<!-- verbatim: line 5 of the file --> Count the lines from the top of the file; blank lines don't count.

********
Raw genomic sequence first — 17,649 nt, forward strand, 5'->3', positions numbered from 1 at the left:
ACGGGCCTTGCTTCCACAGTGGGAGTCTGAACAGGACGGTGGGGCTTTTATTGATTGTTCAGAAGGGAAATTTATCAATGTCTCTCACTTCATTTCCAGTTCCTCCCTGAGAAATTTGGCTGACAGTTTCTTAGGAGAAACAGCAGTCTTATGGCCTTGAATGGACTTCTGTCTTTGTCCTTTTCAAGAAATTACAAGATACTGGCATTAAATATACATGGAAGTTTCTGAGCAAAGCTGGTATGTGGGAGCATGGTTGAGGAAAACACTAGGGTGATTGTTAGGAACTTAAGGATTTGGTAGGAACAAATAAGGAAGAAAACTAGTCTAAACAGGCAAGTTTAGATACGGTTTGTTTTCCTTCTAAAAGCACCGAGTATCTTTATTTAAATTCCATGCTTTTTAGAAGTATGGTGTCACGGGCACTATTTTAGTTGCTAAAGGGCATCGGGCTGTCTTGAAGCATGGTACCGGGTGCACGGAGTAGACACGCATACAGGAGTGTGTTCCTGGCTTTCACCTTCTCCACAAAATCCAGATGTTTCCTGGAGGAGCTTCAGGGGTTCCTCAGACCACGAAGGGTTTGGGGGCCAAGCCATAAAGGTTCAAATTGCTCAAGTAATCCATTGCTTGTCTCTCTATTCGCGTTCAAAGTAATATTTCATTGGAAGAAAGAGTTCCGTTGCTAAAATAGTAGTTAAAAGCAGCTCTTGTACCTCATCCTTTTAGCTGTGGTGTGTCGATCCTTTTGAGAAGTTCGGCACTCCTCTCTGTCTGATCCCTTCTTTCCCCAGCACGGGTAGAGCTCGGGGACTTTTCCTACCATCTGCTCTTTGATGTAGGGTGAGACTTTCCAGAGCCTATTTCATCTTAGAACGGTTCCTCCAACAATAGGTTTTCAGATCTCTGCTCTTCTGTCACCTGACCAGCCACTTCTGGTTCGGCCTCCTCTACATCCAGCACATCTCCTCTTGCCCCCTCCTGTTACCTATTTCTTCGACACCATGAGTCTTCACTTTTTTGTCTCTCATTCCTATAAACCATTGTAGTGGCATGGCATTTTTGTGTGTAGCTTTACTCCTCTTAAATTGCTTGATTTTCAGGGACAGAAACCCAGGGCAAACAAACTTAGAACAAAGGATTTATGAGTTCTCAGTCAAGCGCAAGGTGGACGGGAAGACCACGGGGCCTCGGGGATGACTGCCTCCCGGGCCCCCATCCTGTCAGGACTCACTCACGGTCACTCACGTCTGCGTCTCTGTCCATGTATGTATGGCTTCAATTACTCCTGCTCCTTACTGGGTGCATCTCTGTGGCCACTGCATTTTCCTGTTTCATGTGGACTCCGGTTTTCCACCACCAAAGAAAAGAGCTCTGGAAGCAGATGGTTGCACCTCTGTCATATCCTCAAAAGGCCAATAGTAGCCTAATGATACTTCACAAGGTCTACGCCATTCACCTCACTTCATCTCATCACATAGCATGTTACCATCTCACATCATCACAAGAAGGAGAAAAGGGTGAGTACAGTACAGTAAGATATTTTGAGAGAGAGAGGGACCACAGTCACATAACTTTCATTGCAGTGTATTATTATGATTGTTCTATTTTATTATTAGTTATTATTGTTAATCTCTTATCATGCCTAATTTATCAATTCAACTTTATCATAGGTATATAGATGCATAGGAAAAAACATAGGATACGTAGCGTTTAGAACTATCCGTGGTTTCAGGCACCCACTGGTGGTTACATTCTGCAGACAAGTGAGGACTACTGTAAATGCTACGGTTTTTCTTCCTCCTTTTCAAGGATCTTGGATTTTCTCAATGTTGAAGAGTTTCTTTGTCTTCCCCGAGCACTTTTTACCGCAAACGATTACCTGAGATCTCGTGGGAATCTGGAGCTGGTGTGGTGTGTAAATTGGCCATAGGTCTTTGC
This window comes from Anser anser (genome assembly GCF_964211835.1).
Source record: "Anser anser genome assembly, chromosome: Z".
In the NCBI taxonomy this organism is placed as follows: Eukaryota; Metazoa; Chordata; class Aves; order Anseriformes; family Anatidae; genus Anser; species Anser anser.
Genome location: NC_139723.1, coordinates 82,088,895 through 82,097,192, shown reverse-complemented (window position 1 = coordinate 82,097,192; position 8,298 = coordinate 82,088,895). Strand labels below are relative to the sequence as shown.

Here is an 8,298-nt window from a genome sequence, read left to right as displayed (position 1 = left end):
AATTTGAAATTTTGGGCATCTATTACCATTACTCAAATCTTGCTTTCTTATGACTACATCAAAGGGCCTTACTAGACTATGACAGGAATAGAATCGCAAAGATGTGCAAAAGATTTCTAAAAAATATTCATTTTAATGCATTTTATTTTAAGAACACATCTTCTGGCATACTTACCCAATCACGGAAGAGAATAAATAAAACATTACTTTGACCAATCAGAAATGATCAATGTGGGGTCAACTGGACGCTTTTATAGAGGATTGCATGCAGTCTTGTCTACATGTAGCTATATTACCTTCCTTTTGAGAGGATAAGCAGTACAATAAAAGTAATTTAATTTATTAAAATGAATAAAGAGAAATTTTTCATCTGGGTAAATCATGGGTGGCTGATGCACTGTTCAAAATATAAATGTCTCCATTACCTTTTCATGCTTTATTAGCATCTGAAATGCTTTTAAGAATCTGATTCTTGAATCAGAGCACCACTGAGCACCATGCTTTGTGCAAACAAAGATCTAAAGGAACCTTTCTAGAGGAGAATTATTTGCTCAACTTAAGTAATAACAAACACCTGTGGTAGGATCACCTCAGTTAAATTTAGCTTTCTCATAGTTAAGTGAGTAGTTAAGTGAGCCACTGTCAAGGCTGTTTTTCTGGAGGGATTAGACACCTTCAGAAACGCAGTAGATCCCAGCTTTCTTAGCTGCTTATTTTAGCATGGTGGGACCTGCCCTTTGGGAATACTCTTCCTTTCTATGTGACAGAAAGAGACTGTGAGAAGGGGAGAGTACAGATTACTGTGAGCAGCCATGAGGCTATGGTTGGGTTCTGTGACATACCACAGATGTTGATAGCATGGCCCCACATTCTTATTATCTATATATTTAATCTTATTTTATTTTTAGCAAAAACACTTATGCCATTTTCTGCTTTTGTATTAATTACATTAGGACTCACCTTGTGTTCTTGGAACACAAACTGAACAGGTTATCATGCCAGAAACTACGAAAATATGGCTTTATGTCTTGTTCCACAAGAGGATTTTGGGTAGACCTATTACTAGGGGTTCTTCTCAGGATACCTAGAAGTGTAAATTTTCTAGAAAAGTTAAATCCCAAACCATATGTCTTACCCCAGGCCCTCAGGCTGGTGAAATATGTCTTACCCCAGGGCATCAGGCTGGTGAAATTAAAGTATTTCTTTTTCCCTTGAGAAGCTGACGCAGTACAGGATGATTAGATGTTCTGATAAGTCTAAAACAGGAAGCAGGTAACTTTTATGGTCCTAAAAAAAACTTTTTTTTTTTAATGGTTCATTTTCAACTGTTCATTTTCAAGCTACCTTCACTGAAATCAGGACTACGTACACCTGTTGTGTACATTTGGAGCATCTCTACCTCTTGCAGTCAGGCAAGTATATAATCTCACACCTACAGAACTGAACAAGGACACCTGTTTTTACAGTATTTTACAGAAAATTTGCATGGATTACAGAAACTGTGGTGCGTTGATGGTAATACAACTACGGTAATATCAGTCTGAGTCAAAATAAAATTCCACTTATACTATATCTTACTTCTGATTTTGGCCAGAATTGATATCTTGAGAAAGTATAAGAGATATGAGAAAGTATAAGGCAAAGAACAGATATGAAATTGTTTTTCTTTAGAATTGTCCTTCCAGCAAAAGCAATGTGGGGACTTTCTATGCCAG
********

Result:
In the NCBI taxonomy this organism is placed as follows: Eukaryota; Metazoa; Chordata; class Aves; order Anseriformes; family Anatidae; genus Anser; species Anser anser.